Glenne Headly, a versatile stage actress who had a promising start to her Hollywood career in the con-artist comedy “Dirty Rotten Scoundrels,” and who later worked extensively in television, with appearances in the miniseries “Lonesome Dove” and on shows such as “ER” and “Monk,” died June 8. She was 62.
Her agent confirmed the death to the Associated Press but did not disclose the cause or location.
Ms. Headly, who grew up in the cultural milieu of New York’s Greenwich Village neighborhood, attended the High School of Performing Arts in Manhattan before establishing her theater credentials in Chicago as part of the Steppenwolf Theatre Co., whose ensemble of rising talents included John Malkovich (whom she married), Gary Sinise and Laurie Metcalf.
She won Joseph Jefferson Awards — the city’s premier theater honor — in plays such as Lanford Wilson’s “Balm in Gilead,” portraying a streetwalker, and Lynn Siefert’s “Coyote Ugly,” as an ill-fortuned young wife.
Ms. Headly had small film parts — including as a prostitute in Woody Allen’s “The Purple Rose of Cairo” (1985) — before winning a high-profile role opposite Steve Martin and Michael Caine in “Dirty Rotten Scoundrels” (1988). As the seemingly innocent mark who is in fact swindling two hustlers, she “provides a resilient foil as a woman who looks like a pushover but somehow never seems to topple,” film critic Roger Ebert wrote.
With her enigmatic smile and teasingly breathy voice, she had a charisma that Martin likened to that of Judy Holliday, the 1950s platinum blond screwball maestro. “Glenne can do both regular dramatic comedy and that rarefied kind of pure comedy that eludes” definition, he told New York magazine.
Few of her subsequent film roles captured her appeal. Ms. Headly played the loyal Tess Trueheart in “Dick Tracy” (1990), with Warren Beatty in the title role as a hard-boiled detective, and she played the music teacher wife of frustrated composer Richard Dreyfuss in “Mr. Holland’s Opus” (1995). She also appeared in the comedies “Getting Even With Dad” (1994) opposite Ted Danson and Macaulay Culkin and “Sgt. Bilko” (1996) with Martin.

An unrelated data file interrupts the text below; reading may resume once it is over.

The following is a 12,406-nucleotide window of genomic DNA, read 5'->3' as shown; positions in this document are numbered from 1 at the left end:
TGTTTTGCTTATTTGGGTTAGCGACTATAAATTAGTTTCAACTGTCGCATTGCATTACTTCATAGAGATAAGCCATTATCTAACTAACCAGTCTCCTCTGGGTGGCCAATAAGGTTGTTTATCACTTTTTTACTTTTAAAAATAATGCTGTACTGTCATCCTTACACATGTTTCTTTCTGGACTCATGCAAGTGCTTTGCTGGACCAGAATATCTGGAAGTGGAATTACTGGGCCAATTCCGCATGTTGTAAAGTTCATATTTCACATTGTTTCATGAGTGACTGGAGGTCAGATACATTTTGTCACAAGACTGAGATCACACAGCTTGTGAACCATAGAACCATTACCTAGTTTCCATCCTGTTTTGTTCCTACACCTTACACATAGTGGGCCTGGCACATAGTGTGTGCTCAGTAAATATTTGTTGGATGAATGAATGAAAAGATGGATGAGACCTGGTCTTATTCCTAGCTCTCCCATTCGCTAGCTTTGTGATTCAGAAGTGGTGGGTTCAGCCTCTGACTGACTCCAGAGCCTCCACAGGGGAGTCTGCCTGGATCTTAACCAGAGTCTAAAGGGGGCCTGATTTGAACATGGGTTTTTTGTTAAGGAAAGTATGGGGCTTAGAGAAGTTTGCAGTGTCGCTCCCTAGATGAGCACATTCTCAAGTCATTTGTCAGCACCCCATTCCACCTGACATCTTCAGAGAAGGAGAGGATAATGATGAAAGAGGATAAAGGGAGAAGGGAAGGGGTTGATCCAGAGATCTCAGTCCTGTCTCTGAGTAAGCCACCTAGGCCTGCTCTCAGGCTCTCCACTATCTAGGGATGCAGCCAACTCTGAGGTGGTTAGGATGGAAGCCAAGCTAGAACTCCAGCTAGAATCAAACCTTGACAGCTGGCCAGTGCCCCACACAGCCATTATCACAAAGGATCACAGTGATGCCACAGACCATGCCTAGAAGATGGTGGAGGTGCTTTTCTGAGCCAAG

On television, she had a supporting role as a sheriff’s wife in the hit CBS drama “Lonesome Dove” (1989), which brought her an Emmy Award nomination. She received a second Emmy nomination for her supporting role in the Showtime TV movie “Bastard Out of Carolina” (1996), a child abuse drama in which she played an aunt of the young victim.
Glenne Aimee Headly was born in New London, Conn., on March 13, 1955. She attended American College of Switzerland in Leysin.
On Broadway, she played the young heroine in a 1985 revival of George Bernard Shaw’s 19th-century comedy “Arms and the Man,” directed by Malkovich and co-starring Kevin Kline and Raul Julia as rivals for her affection. New York Times theater critic Frank Rich described her portrayal as innocently commanding, “an alternately smart and petulant schoolgirl one small step away from maturity [who] plays her hand with a winning, newly awakened adult poise that reduces both Mr. Kline and Mr. Julia to helpless tots.”
Her marriage to Malkovich ended in divorce. In 1993, she married Byron McCulloch, and they had a son. A complete list of survivors was not immediately available.
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